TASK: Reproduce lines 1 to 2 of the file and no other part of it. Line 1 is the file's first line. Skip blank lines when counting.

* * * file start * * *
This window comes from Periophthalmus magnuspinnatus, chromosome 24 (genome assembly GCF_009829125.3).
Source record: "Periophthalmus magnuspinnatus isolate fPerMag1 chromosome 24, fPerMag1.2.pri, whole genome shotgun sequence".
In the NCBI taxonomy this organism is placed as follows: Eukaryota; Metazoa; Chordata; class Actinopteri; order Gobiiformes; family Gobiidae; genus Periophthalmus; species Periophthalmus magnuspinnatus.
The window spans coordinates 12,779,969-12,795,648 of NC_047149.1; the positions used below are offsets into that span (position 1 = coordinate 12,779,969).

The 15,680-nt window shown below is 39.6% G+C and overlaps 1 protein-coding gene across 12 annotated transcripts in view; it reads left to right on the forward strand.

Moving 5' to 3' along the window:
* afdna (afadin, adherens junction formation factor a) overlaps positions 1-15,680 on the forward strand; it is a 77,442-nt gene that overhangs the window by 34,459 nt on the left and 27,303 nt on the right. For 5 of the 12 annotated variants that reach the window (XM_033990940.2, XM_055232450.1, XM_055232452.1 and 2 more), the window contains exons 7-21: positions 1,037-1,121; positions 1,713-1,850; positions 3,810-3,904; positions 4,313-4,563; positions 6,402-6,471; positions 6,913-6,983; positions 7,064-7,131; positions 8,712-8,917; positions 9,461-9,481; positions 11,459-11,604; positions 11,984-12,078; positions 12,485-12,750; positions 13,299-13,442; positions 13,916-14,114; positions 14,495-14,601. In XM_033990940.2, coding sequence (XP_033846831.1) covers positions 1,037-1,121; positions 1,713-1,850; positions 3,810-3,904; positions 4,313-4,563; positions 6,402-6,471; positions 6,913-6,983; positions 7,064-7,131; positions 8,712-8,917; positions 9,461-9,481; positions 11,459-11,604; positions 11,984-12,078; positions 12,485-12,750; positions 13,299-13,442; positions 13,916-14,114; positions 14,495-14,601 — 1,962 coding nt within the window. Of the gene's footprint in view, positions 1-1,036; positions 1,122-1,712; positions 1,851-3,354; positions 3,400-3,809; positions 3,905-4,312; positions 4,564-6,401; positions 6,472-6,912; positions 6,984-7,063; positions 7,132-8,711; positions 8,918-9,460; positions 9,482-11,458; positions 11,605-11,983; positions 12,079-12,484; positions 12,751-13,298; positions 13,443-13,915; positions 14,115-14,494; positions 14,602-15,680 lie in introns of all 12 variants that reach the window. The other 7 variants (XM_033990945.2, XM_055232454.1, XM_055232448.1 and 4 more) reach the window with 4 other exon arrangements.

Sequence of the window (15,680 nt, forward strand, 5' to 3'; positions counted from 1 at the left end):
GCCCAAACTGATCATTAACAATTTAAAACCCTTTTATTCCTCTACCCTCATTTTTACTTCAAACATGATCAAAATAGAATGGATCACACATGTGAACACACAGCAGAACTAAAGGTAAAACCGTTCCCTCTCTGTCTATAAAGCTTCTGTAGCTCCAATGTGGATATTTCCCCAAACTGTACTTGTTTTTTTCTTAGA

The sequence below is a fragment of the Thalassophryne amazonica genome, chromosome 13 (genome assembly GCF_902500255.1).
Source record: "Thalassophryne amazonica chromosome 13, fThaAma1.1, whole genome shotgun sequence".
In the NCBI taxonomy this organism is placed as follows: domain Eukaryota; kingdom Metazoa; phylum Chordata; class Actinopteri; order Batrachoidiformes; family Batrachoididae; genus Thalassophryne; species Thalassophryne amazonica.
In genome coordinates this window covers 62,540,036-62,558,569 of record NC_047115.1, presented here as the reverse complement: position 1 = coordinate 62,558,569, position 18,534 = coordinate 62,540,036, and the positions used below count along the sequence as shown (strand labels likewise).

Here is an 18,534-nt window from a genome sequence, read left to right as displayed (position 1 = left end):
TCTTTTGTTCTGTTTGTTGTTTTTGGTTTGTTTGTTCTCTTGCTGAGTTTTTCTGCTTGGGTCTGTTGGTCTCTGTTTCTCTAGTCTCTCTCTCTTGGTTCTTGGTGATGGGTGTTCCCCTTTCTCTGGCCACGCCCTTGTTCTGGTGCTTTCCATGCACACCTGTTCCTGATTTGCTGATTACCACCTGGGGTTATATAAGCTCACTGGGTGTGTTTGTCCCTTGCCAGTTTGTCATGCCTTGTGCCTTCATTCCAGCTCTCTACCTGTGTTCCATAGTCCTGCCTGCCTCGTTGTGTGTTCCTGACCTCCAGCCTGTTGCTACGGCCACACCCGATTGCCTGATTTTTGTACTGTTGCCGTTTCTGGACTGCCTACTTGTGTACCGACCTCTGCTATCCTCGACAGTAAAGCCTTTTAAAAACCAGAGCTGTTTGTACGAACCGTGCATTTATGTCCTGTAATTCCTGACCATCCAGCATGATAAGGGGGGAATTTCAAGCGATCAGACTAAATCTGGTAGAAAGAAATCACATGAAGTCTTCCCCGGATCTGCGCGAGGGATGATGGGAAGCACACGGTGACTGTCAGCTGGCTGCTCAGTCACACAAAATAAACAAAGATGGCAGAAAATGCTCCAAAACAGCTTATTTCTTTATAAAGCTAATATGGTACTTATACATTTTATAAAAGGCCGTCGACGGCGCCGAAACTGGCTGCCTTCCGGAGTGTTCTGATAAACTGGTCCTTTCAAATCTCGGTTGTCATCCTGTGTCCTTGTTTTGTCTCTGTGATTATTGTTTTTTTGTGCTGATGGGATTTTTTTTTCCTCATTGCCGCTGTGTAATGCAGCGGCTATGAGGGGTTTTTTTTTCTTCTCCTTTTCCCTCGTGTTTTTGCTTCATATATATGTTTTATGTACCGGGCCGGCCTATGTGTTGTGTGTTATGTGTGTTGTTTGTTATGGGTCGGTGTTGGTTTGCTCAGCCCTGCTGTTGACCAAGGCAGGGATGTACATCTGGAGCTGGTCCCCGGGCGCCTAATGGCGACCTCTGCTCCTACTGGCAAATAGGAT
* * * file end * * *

This window comes from Periophthalmus magnuspinnatus, chromosome 24 (genome assembly GCF_009829125.3).
Source record: "Periophthalmus magnuspinnatus isolate fPerMag1 chromosome 24, fPerMag1.2.pri, whole genome shotgun sequence".